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Leaf and Shoot Demography of an Arctic Stoloniferous Grass, Puccinellia Phryganodes, in Response to Grazing

D. R. Bazely and R. L. Jefferies
Journal of Ecology
Vol. 77, No. 3 (Sep., 1989), pp. 811-822
DOI: 10.2307/2260987
Stable URL: http://www.jstor.org/stable/2260987
Page Count: 12
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Leaf and Shoot Demography of an Arctic Stoloniferous Grass, Puccinellia Phryganodes, in Response to Grazing
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Abstract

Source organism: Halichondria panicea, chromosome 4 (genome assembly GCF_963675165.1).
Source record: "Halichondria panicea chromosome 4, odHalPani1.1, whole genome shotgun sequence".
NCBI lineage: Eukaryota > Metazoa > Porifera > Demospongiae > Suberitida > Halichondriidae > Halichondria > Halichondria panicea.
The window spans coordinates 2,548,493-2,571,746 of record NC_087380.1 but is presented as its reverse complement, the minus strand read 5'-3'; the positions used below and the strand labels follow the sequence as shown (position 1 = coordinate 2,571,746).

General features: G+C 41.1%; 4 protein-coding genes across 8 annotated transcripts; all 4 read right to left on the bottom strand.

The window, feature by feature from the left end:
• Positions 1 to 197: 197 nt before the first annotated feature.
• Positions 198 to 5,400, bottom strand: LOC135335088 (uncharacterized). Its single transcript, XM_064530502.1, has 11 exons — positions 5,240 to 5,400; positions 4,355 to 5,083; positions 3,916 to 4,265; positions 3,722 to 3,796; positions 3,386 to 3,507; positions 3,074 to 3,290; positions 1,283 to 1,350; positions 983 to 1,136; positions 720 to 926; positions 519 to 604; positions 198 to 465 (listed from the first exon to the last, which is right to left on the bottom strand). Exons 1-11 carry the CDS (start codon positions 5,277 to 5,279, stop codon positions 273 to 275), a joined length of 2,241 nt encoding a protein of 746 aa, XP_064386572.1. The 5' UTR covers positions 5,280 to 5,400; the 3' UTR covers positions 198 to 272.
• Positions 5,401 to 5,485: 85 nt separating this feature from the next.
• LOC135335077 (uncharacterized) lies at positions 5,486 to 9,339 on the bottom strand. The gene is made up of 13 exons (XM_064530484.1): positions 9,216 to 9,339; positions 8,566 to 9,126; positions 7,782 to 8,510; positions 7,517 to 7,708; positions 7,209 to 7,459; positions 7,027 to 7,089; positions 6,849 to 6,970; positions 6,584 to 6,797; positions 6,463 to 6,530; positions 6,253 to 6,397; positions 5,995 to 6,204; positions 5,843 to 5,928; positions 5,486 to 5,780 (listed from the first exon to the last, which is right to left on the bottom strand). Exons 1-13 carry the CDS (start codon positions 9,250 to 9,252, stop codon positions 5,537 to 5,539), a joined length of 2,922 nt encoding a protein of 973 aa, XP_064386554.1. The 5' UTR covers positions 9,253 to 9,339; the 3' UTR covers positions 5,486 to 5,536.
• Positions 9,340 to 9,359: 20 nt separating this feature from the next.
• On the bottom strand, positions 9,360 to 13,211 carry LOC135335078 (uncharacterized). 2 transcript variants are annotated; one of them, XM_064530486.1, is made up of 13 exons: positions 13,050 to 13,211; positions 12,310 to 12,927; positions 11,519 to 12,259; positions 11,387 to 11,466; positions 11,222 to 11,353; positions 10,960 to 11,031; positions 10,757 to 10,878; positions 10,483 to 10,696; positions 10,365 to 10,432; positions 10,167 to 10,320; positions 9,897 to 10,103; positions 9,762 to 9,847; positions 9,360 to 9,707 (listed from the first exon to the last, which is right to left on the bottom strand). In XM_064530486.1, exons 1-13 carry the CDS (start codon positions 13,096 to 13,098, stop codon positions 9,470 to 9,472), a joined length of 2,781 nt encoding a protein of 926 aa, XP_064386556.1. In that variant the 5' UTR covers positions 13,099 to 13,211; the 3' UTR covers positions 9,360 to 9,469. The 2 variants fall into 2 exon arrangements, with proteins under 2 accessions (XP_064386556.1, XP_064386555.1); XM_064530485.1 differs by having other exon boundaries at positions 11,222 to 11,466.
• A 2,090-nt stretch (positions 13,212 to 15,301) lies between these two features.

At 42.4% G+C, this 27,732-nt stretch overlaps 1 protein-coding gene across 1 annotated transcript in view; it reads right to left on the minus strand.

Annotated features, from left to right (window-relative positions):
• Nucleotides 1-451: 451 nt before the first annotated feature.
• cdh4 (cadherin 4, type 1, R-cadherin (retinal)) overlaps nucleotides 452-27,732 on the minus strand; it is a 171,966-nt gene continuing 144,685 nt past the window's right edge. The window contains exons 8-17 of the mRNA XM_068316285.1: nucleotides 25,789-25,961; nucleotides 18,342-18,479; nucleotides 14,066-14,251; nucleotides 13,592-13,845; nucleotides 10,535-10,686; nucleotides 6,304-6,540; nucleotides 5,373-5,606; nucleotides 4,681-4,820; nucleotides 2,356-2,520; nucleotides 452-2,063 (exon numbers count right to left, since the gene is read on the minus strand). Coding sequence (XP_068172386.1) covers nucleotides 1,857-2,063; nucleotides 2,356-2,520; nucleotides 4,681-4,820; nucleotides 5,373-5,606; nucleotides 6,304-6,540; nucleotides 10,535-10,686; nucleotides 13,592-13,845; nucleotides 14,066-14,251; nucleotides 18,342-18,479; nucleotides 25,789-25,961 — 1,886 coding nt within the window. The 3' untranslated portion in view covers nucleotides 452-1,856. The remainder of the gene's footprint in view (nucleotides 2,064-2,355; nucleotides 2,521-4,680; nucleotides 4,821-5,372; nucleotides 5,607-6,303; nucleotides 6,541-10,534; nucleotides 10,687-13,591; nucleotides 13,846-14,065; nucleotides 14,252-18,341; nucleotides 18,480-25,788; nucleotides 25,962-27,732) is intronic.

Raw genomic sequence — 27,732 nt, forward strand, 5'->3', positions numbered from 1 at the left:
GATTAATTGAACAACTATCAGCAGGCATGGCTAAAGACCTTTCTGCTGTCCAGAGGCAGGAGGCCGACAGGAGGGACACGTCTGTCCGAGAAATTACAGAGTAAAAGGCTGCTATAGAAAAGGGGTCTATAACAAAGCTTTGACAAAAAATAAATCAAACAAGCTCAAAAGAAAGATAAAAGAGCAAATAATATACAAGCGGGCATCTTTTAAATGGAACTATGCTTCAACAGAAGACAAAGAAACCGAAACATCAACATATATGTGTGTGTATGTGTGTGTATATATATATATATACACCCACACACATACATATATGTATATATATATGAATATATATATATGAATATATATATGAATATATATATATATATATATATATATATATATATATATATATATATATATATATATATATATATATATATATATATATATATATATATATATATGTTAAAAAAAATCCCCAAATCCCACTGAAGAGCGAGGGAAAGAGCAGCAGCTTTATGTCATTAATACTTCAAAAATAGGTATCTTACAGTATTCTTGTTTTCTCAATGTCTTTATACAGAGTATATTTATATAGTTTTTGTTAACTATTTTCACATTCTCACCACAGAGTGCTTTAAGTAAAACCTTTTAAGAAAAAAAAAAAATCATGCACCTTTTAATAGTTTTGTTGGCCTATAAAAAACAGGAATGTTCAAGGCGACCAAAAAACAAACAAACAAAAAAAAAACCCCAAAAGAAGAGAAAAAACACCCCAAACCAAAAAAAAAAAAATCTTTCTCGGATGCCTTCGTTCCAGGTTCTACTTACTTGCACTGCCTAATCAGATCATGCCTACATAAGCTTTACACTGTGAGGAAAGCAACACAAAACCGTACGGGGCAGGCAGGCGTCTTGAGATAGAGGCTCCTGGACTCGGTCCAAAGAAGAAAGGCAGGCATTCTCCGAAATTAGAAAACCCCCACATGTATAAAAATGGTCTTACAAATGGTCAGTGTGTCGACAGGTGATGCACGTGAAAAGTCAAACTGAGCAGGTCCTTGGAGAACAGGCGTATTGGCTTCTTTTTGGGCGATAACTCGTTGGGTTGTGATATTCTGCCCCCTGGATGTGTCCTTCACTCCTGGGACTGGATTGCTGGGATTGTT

(1) Swards ( < 2.5 cm in height) of Puccinellia phryganodes are heavily grazed by lesser snow geese (Chen caerulescens caerulescens) on intertidal flats on the shores of Hudson Bay. This paper describes the morphological changes that account for the increased net primary production due to grazing. (2) Demographic techniques were used in 1983 to monitor the births and deaths of leaves and shoots in grazed and ungrazed swards (exclosures) between mid-June (`spring melt') and early September (before `freeze-up'). (3) Overall, the mean number of axillary shoots produced per main shoot of Puccinellia was significantly higher in grazed plots (2.03) than that in ungrazed plots (1.47). Shoots remained alive beyond one growing season. (4) There was no significant difference in the mean number of leaves produced per main shoot by plants from grazed and ungrazed swards. Leaf births per axillary shoot were significantly greater in grazed plots compared with ungrazed plots. Overall 64% of all leaves produced between June and September were grazed or partially grazed. (5) Within-season cumulative deaths were 6.9 and 6.0 leaves per main shoot and 2.2 and 1.1 leaves per axillary shoot, respectively, in grazed and ungrazed plots. Life expectancies for leaves exserted between June and early August were as follows: partially grazed leaves 24.9-30.2 days, ungrazed leaves in grazed plots 27.5-34.4 days, leaves in ungrazed plots 32.7-42.5 days. This indicates a rapid turnover of leaves in this arctic salt marsh. Leaves produced late in the season survived the winter but died in early summer of the following year. (6) These results are compared with those of Carex subspathacea, the other important forage species. In C. subspathacea the greater net primary production in response to grazing is achieved by the growth of existing shoots and not by the production of new shoots.

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